[ OUR OPINION ]
OPPONENTS of tax dollars going to religious schools have relied in the past on the constitutional separation of church and state to support their view. Since the U.S. Supreme Court has rejected that argument, legislators, educators and parents should open their minds to the idea.
could be beneficial
The U.S. Supreme Court has ruled that using public money to underwrite tuition at religious schools is constitutional.
By a 5-4 vote, the high court ruled on Thursday that Cleveland's school-voucher program allows parents "to exercise genuine choice among options public and private, secular and religious." It does not violate the establishment clause of the First Amendment, it ruled, reversing a 1973 decision by a more liberal Supreme Court that struck down a New York tuition-assistance program.
School-voucher experiments are likely to blossom across the country's new landscape created by the court decision. Beleaguered by a heavily criticized school system, Hawaii should view them as a source of knowledge instead of a battle front.
The Cleveland program issues vouchers worth up to $2,250 each to nearly 4,000 of the city's 57,000 elementary-age public-school pupils to attend private schools, most of which are religious. Recipients are very low-income families that are unable to pay for private non-religious schools whose tuitions are much higher.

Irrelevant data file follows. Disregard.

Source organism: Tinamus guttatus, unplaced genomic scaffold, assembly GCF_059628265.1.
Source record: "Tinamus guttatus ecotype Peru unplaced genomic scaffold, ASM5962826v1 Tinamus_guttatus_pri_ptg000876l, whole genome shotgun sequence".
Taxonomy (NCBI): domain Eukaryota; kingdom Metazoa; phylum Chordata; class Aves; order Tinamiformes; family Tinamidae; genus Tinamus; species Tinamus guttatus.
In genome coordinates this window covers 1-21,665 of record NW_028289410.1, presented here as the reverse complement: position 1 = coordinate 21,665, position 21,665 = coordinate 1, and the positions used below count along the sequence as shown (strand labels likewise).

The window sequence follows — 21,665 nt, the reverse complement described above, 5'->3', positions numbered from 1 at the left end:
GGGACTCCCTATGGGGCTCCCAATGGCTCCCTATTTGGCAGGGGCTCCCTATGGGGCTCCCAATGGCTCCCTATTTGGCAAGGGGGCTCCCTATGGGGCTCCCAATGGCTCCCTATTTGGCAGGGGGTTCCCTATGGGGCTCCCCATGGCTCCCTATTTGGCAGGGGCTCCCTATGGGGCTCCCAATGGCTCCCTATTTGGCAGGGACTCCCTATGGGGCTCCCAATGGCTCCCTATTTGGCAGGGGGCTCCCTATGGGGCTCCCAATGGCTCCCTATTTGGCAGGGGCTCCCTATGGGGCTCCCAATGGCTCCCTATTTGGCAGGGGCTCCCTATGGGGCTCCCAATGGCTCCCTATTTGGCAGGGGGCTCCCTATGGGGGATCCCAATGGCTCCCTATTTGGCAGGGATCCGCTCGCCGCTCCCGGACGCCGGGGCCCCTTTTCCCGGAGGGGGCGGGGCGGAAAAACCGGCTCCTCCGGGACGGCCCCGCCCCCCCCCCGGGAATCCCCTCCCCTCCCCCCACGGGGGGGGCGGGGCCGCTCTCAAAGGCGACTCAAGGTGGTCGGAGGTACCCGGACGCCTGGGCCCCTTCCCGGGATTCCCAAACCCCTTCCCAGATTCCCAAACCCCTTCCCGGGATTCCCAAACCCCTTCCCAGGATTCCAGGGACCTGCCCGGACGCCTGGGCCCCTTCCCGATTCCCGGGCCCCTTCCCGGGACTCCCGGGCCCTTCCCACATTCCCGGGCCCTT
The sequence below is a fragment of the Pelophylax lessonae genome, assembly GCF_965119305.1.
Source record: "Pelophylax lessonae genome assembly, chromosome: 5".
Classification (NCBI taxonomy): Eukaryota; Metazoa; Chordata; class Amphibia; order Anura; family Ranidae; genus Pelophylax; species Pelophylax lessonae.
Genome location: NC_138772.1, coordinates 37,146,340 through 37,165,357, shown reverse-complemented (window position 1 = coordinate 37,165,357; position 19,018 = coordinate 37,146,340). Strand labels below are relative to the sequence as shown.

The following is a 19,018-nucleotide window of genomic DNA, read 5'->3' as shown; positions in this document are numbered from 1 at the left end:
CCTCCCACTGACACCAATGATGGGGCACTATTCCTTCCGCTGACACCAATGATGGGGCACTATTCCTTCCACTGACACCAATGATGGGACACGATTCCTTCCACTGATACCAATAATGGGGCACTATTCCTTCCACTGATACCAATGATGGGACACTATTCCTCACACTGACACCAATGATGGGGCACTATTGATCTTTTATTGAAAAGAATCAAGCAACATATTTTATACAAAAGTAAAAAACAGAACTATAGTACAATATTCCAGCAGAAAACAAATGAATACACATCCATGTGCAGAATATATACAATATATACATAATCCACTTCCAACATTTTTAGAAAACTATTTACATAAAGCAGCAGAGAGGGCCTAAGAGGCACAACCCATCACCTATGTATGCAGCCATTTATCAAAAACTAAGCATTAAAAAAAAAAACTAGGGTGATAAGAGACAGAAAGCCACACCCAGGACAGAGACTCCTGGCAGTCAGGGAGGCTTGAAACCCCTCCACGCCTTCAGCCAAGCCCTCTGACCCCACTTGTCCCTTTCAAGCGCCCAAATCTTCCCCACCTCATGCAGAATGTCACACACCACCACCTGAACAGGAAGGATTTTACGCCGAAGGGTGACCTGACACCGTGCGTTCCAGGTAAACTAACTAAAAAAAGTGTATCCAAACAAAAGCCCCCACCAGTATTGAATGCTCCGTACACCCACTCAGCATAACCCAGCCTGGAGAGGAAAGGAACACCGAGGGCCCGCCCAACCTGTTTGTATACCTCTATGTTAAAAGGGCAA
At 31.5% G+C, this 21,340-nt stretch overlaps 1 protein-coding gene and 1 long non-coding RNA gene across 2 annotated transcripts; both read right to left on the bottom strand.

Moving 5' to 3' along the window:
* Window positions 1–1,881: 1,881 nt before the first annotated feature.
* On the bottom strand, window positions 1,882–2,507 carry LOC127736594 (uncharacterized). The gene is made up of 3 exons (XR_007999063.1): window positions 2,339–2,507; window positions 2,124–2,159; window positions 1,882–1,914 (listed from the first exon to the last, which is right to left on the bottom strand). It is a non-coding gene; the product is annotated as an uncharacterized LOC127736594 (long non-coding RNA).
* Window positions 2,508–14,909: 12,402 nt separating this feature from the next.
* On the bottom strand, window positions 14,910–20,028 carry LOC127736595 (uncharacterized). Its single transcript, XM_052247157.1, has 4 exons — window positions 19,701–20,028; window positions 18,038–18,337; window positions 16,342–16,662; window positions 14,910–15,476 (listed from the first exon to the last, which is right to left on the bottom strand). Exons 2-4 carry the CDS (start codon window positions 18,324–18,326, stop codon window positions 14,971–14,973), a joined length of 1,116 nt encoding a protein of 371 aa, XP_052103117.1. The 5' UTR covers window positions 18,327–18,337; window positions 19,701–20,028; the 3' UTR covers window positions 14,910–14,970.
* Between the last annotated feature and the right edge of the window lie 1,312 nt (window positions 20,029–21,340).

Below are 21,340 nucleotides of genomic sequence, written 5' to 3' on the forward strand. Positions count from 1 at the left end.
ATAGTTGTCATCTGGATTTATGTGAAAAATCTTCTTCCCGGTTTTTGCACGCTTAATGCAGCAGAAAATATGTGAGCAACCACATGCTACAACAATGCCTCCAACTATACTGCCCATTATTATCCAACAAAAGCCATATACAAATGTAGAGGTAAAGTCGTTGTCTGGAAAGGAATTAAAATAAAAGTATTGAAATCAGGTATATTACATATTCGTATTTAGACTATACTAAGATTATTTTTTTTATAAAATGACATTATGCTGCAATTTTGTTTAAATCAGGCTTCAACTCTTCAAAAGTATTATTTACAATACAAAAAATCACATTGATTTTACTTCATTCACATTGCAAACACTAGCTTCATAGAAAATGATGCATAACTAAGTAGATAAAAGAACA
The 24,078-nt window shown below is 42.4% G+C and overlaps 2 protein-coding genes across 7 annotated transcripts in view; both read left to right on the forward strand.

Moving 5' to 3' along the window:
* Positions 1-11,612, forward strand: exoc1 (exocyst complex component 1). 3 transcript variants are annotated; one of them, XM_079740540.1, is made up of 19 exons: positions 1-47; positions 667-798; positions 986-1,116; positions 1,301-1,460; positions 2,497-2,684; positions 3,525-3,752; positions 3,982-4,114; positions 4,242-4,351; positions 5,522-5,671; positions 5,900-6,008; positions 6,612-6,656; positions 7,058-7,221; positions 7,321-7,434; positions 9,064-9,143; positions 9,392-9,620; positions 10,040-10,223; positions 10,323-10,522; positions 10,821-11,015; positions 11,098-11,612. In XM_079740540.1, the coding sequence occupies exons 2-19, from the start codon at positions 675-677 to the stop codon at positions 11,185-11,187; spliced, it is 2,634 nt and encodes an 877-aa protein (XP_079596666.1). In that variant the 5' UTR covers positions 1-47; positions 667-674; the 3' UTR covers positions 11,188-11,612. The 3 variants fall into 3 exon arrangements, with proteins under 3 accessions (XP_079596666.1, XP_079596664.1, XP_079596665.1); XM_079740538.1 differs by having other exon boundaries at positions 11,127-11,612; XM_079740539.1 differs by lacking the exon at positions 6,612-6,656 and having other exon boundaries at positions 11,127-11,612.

The ruling also validates various forms of public assistance to private schools in Wisconsin, Florida, Maine, Vermont and Pennsylvania. Leaders of the voucher movement plan to seek such programs in Arizona, Colorado, Minnesota, Texas and Utah. Any such effort in Hawaii would be an uphill struggle, starting with the probable need to repeal a state constitutional prohibition against using state money "for the support or benefit" of private or religious schools.
"It's going to add legitimacy to vouchers," Terry M. Moe, a senior fellow at the Hoover Institution, said of the Supreme Court decision, "but it's not going to change the basic power alignment, because unions are extraordinarily powerful in the politics of education, and they are dedicated to defeating vouchers everywhere."
That political reality is nowhere truer than in union-controlled Hawaii, where Karen Ginoza, president of the Hawaii State Teachers Association, promises continued opposition to vouchers. "The goal," she says, "really should be on how we should help all children in public schools."
Ginoza and others worry about diverting state money from public schools to private ones. Of course, voucher programs also reduce enrollment in public schools and, logically, the number of teachers -- union members -- required at them. That is Ginoza's bottom line.
"School vouchers are not a cure-all to education in America, and certainly it is one of many alternatives that can and should be looked at to try to improve schooling for our children," says Val Iwashita, headmaster at Iolani School, an Episcopal institution.
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